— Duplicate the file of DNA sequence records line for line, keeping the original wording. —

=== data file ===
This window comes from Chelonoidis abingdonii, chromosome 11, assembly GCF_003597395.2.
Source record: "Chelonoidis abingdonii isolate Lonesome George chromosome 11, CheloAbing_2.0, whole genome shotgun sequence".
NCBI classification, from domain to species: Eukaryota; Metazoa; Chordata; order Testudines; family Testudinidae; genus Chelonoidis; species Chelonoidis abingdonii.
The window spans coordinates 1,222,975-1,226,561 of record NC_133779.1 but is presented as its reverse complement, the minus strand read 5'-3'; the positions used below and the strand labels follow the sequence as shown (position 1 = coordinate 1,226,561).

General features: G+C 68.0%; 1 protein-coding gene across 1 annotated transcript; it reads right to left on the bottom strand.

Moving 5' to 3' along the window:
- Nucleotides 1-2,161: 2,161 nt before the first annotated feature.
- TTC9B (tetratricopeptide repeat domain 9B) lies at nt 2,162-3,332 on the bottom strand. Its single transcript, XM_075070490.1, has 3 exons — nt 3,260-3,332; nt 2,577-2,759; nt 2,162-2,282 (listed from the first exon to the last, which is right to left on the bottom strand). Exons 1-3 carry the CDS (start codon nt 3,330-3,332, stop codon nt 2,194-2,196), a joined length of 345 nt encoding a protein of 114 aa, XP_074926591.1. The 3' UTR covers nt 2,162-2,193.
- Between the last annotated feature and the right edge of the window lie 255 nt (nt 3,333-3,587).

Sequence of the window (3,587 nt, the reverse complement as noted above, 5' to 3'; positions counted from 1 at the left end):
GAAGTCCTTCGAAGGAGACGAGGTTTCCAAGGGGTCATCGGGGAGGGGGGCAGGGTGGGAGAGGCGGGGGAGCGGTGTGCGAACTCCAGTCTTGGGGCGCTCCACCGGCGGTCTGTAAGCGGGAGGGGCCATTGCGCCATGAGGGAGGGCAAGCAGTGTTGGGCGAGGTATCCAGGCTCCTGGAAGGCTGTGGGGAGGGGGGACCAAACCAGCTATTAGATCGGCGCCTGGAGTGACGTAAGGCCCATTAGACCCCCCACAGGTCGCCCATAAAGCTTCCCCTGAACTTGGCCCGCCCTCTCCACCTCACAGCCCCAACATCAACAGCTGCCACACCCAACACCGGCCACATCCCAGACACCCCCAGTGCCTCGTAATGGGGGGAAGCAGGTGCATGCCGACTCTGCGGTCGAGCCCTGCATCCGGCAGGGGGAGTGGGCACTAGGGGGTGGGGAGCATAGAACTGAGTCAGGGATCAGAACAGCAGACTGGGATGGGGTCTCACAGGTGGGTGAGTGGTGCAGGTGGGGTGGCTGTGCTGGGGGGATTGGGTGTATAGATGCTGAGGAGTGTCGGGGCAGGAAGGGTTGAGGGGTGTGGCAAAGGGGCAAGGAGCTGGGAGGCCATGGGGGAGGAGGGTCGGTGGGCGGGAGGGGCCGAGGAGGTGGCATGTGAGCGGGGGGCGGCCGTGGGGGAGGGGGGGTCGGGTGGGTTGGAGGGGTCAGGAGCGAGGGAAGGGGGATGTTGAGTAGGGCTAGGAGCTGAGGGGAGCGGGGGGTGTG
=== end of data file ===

This window comes from Chelonoidis abingdonii, chromosome 11, assembly GCF_003597395.2.
Source record: "Chelonoidis abingdonii isolate Lonesome George chromosome 11, CheloAbing_2.0, whole genome shotgun sequence".
NCBI classification, from domain to species: Eukaryota; Metazoa; Chordata; order Testudines; family Testudinidae; genus Chelonoidis; species Chelonoidis abingdonii.
The window spans coordinates 1,222,975-1,226,561 of record NC_133779.1 but is presented as its reverse complement, the minus strand read 5'-3'; the positions used below and the strand labels follow the sequence as shown (position 1 = coordinate 1,226,561).

General features: G+C 68.0%; 1 protein-coding gene across 1 annotated transcript; it reads right to left on the bottom strand.

Moving 5' to 3' along the window:
- Nucleotides 1-2,161: 2,161 nt before the first annotated feature.
- TTC9B (tetratricopeptide repeat domain 9B) lies at nt 2,162-3,332 on the bottom strand. Its single transcript, XM_075070490.1, has 3 exons — nt 3,260-3,332; nt 2,577-2,759; nt 2,162-2,282 (listed from the first exon to the last, which is right to left on the bottom strand). Exons 1-3 carry the CDS (start codon nt 3,330-3,332, stop codon nt 2,194-2,196), a joined length of 345 nt encoding a protein of 114 aa, XP_074926591.1. The 3' UTR covers nt 2,162-2,193.
- Between the last annotated feature and the right edge of the window lie 255 nt (nt 3,333-3,587).

Sequence of the window (3,587 nt, the reverse complement as noted above, 5' to 3'; positions counted from 1 at the left end):
GAAGTCCTTCGAAGGAGACGAGGTTTCCAAGGGGTCATCGGGGAGGGGGGCAGGGTGGGAGAGGCGGGGGAGCGGTGTGCGAACTCCAGTCTTGGGGCGCTCCACCGGCGGTCTGTAAGCGGGAGGGGCCATTGCGCCATGAGGGAGGGCAAGCAGTGTTGGGCGAGGTATCCAGGCTCCTGGAAGGCTGTGGGGAGGGGGGACCAAACCAGCTATTAGATCGGCGCCTGGAGTGACGTAAGGCCCATTAGACCCCCCACAGGTCGCCCATAAAGCTTCCCCTGAACTTGGCCCGCCCTCTCCACCTCACAGCCCCAACATCAACAGCTGCCACACCCAACACCGGCCACATCCCAGACACCCCCAGTGCCTCGTAATGGGGGGAAGCAGGTGCATGCCGACTCTGCGGTCGAGCCCTGCATCCGGCAGGGGGAGTGGGCACTAGGGGGTGGGGAGCATAGAACTGAGTCAGGGATCAGAACAGCAGACTGGGATGGGGTCTCACAGGTGGGTGAGTGGTGCAGGTGGGGTGGCTGTGCTGGGGGGATTGGGTGTATAGATGCTGAGGAGTGTCGGGGCAGGAAGGGTTGAGGGGTGTGGCAAAGGGGCAAGGAGCTGGGAGGCCATGGGGGAGGAGGGTCGGTGGGCGGGAGGGGCCGAGGAGGTGGCATGTGAGCGGGGGGCGGCCGTGGGGGAGGGGGGGTCGGGTGGGTTGGAGGGGTCAGGAGCGAGGGAAGGGGGATGTTGAGTAGGGCTAGGAGCTGAGGGGAGCGGGGGGTGTG